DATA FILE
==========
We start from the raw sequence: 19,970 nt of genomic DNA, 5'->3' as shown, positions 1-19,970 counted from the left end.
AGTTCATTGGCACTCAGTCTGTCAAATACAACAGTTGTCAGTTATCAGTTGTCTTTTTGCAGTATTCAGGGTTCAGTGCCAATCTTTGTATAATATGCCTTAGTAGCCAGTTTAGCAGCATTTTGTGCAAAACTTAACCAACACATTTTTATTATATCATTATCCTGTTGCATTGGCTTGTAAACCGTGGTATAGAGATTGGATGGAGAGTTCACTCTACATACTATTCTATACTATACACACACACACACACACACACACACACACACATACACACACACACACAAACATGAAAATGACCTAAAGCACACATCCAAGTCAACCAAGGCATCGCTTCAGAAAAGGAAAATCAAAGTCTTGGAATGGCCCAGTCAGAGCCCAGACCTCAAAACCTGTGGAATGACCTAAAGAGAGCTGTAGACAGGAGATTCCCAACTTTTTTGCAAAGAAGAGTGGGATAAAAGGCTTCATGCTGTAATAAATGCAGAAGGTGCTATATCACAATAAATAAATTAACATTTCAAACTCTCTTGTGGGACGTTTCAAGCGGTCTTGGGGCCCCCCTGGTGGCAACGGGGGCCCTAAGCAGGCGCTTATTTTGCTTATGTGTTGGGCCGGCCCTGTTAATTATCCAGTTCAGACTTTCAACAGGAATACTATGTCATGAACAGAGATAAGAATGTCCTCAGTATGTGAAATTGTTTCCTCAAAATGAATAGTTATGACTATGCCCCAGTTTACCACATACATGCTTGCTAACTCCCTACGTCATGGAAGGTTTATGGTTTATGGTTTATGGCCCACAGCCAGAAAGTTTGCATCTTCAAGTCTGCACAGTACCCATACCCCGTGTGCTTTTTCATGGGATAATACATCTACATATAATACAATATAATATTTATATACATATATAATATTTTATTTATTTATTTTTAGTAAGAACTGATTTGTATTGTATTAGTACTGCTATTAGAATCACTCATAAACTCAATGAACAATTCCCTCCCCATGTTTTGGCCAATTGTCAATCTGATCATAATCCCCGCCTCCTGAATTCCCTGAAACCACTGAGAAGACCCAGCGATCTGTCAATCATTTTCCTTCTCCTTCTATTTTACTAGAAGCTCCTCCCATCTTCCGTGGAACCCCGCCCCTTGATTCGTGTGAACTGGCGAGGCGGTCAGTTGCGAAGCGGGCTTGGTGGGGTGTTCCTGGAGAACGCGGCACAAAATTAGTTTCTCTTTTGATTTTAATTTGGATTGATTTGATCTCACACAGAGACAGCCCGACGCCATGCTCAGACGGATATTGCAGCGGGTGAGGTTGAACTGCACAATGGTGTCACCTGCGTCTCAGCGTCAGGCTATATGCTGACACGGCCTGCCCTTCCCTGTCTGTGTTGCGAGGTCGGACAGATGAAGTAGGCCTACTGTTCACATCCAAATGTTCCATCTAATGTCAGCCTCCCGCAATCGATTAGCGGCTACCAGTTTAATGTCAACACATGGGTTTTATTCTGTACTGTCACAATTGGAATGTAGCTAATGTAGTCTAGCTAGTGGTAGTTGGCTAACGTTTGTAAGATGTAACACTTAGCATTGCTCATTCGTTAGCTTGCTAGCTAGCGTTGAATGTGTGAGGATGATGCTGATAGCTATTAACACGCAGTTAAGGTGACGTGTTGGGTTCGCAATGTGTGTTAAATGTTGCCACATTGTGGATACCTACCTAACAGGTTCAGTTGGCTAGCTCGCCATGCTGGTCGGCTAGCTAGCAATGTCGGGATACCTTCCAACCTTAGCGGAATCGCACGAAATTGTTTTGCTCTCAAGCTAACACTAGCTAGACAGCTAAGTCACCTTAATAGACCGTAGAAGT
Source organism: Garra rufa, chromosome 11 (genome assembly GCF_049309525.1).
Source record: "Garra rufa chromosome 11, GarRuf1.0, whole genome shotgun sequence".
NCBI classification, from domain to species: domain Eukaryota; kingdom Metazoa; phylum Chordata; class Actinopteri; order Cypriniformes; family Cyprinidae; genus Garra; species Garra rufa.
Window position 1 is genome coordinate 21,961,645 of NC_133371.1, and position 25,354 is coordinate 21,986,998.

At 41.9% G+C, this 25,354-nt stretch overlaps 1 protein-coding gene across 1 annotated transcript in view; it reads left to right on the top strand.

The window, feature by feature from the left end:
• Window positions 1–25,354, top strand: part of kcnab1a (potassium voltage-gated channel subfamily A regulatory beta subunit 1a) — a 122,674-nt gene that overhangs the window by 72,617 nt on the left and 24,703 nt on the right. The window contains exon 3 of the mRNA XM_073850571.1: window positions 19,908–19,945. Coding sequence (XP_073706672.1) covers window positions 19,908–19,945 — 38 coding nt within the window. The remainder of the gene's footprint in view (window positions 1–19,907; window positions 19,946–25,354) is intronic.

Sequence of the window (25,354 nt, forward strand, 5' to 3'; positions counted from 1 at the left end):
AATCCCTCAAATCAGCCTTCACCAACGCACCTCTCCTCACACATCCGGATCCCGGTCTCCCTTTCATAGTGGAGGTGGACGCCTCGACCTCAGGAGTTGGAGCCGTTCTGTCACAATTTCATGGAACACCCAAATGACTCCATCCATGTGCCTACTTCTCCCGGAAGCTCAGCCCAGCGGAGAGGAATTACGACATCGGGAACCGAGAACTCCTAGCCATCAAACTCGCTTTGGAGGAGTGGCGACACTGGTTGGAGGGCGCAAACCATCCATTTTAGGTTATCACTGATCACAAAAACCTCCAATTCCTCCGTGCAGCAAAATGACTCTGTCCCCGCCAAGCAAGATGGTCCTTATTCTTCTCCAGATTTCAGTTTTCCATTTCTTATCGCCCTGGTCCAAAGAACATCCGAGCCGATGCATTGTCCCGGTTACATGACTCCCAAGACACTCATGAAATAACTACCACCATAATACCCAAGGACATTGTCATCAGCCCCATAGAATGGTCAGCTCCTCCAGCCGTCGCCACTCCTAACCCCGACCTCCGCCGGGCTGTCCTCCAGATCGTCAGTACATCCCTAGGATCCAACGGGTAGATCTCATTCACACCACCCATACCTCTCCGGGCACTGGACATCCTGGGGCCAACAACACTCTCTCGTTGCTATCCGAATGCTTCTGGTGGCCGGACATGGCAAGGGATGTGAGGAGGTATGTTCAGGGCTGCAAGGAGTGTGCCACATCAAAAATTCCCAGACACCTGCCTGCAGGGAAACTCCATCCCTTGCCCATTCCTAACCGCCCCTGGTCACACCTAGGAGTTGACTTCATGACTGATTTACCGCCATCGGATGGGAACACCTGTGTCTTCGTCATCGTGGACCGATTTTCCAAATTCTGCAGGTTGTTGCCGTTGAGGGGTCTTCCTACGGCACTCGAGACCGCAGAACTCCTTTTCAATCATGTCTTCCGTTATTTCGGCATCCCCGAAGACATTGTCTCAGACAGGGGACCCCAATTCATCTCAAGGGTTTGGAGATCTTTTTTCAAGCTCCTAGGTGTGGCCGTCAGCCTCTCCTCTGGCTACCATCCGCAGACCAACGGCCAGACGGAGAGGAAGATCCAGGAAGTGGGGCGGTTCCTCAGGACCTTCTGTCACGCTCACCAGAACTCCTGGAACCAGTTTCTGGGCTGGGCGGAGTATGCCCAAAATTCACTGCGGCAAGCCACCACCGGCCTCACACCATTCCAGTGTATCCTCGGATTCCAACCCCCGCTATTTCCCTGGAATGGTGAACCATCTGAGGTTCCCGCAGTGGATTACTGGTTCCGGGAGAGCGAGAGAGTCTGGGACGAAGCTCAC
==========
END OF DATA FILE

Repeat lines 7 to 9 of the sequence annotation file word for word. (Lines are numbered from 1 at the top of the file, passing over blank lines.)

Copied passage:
At 41.9% G+C, this 25,354-nt stretch overlaps 1 protein-coding gene across 1 annotated transcript in view; it reads left to right on the top strand.

The window, feature by feature from the left end:
• Window positions 1–25,354, top strand: part of kcnab1a (potassium voltage-gated channel subfamily A regulatory beta subunit 1a) — a 122,674-nt gene that overhangs the window by 72,617 nt on the left and 24,703 nt on the right. The window contains exon 3 of the mRNA XM_073850571.1: window positions 19,908–19,945. Coding sequence (XP_073706672.1) covers window positions 19,908–19,945 — 38 coding nt within the window. The remainder of the gene's footprint in view (window positions 1–19,907; window positions 19,946–25,354) is intronic.